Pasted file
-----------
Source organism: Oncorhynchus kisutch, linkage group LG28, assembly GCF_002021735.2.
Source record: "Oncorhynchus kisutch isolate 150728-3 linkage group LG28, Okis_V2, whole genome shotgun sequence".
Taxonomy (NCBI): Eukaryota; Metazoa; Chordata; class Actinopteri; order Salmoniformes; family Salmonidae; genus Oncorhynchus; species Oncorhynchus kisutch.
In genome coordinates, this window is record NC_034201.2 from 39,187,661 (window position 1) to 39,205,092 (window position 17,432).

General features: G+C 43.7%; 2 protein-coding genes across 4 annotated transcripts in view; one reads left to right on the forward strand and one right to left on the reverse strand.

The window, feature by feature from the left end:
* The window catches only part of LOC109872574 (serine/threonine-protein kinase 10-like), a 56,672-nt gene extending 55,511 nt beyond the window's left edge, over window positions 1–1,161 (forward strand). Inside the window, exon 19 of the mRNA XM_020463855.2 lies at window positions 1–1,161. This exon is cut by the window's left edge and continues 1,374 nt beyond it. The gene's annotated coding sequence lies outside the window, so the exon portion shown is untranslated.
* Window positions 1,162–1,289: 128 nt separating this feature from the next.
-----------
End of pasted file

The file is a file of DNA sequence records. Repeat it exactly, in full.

Source organism: Oncorhynchus kisutch, linkage group LG28, assembly GCF_002021735.2.
Source record: "Oncorhynchus kisutch isolate 150728-3 linkage group LG28, Okis_V2, whole genome shotgun sequence".
Taxonomy (NCBI): Eukaryota; Metazoa; Chordata; class Actinopteri; order Salmoniformes; family Salmonidae; genus Oncorhynchus; species Oncorhynchus kisutch.
In genome coordinates, this window is record NC_034201.2 from 39,187,661 (window position 1) to 39,205,092 (window position 17,432).

General features: G+C 43.7%; 2 protein-coding genes across 4 annotated transcripts in view; one reads left to right on the forward strand and one right to left on the reverse strand.

The window, feature by feature from the left end:
* The window catches only part of LOC109872574 (serine/threonine-protein kinase 10-like), a 56,672-nt gene extending 55,511 nt beyond the window's left edge, over window positions 1–1,161 (forward strand). Inside the window, exon 19 of the mRNA XM_020463855.2 lies at window positions 1–1,161. This exon is cut by the window's left edge and continues 1,374 nt beyond it. The gene's annotated coding sequence lies outside the window, so the exon portion shown is untranslated.
* Window positions 1,162–1,289: 128 nt separating this feature from the next.